By Kristen Hammond
T&A. They’re there, and they’re hard to ignore. Especially in the summer when clothing is minimal and skin is showing. But why are these specific body parts what make us so hot and heavy?
Let’s start with the booty. As someone who personally lacks one, I’ve always been pretty fascinated with those who are blessed with a nice behind. Even as a basically straight woman, I will admit to being allured by a nice butt, on either sex. (Aren’t we all?) Simply, the explanation for this is evolution.
In my comparative psychology class, where we discuss the similarities between animals and humans, we discussed mating and what mate traits would be chosen for natural selection. Universally, bigger is always better. Having something bigger or simply having more of something was a sign of fitness, fitness meaning healthier, more capable of survival, better genes T&A—all in all, a better mate. So to males, a female with a larger rump was more fertile and more likely to be able to carry his babies. So over time, natural selection picked bigger butts as a trait to be favored because of the position we used to mate in.
The same goes for large breasts, but not as simply. It can be traced to the “Genital Echo Theory.” The Genital Echo Theory states that females developed pendulous breasts around the time hominids began walking upright in order to provoke the excitation males similarly felt when gazing at the fatty deposits on the buttocks. Basically, when man began walking upright instead of on all fours, a source of attraction moved to the front of the body. If we trace back our history even farther into ancient mythology, large breasts are often associated with fertility and sex. One of the oldest human statues known, the Venus of Willendorf which was created about 25,000 years ago, features a bosom of Pam Anderson-esque measurements. Two-hundred and fifty centuries later, the power of the exaggerated breast shows little sign of getting old.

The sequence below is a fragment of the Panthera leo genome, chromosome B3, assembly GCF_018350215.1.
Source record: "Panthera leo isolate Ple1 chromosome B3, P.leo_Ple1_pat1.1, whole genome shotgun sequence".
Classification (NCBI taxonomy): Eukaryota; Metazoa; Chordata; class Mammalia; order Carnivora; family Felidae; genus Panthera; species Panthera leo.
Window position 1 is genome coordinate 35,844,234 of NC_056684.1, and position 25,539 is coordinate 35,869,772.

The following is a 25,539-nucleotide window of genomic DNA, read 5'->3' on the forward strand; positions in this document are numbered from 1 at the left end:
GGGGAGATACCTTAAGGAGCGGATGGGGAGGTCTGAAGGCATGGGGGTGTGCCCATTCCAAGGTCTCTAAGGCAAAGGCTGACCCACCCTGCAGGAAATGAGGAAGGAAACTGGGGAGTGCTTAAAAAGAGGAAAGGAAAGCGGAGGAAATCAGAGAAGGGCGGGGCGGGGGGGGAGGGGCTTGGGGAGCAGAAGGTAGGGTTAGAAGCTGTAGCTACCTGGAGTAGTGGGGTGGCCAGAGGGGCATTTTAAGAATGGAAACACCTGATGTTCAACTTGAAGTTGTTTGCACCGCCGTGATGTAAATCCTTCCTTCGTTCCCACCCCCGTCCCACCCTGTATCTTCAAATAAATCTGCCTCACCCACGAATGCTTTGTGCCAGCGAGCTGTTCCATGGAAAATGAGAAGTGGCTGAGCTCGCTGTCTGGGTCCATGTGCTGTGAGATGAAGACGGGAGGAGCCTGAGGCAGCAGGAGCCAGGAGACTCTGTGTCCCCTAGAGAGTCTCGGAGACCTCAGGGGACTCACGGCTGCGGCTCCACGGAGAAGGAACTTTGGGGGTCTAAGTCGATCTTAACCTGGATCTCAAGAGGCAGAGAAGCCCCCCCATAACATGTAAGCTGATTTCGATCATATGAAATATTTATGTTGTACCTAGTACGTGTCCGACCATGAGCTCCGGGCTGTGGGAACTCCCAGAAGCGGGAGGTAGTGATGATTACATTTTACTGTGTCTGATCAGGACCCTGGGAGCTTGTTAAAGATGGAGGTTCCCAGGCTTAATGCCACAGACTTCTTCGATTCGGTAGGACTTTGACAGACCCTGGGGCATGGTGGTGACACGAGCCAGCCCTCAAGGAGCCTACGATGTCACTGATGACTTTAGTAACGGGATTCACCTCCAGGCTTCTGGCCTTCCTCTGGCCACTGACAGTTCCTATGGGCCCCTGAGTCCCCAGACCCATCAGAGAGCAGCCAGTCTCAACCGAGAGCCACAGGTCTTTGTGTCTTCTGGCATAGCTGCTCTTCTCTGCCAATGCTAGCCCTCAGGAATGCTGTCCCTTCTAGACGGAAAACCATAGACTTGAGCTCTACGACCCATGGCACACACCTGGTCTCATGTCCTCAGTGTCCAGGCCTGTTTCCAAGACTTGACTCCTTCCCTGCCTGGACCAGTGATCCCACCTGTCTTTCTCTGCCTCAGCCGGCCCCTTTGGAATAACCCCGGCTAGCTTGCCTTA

Evolutionarily speaking again, the larger the breasts, the higher the fertility. And the more fertile, the more likely reproduction will occur, furthering a male’s gene pool. (And in regards to evolution, continuing his gene pool is a man’s duty.) Recent theorists argue that attraction to breasts can be linked to breast feeding. Stimulation of the breasts during breast feeding releases oxytocin, the “cuddle” hormone, to create a connection between mother and newborn. Because humans have face to face sex, evolution has in a sense made men want to do the same.
But recent research shows that physicality is overlooked when searching for a long term relationship compared to a short fling. In a study, participants were given the option to see the face or the body of a person of a sex they were attracted to. The results showed that men and women alike were more likely to reveal the body if it were in reference to a short fling, but the face when in regards to a long term relationship.
Eharmony, one of the world’s leading dating sites, states that while physical attractiveness is important, there are many other factors that go into attraction such as intelligence, passion, willingness to laugh, and sensitivity. I bring this up to say that if you’re lacking in the curves department, it is okay! People prefer different body types and more importantly, body time isn’t that important in the long run. What is important to remember is to rock what you’ve got and that you don’t need perfect measurements to be considered attractive.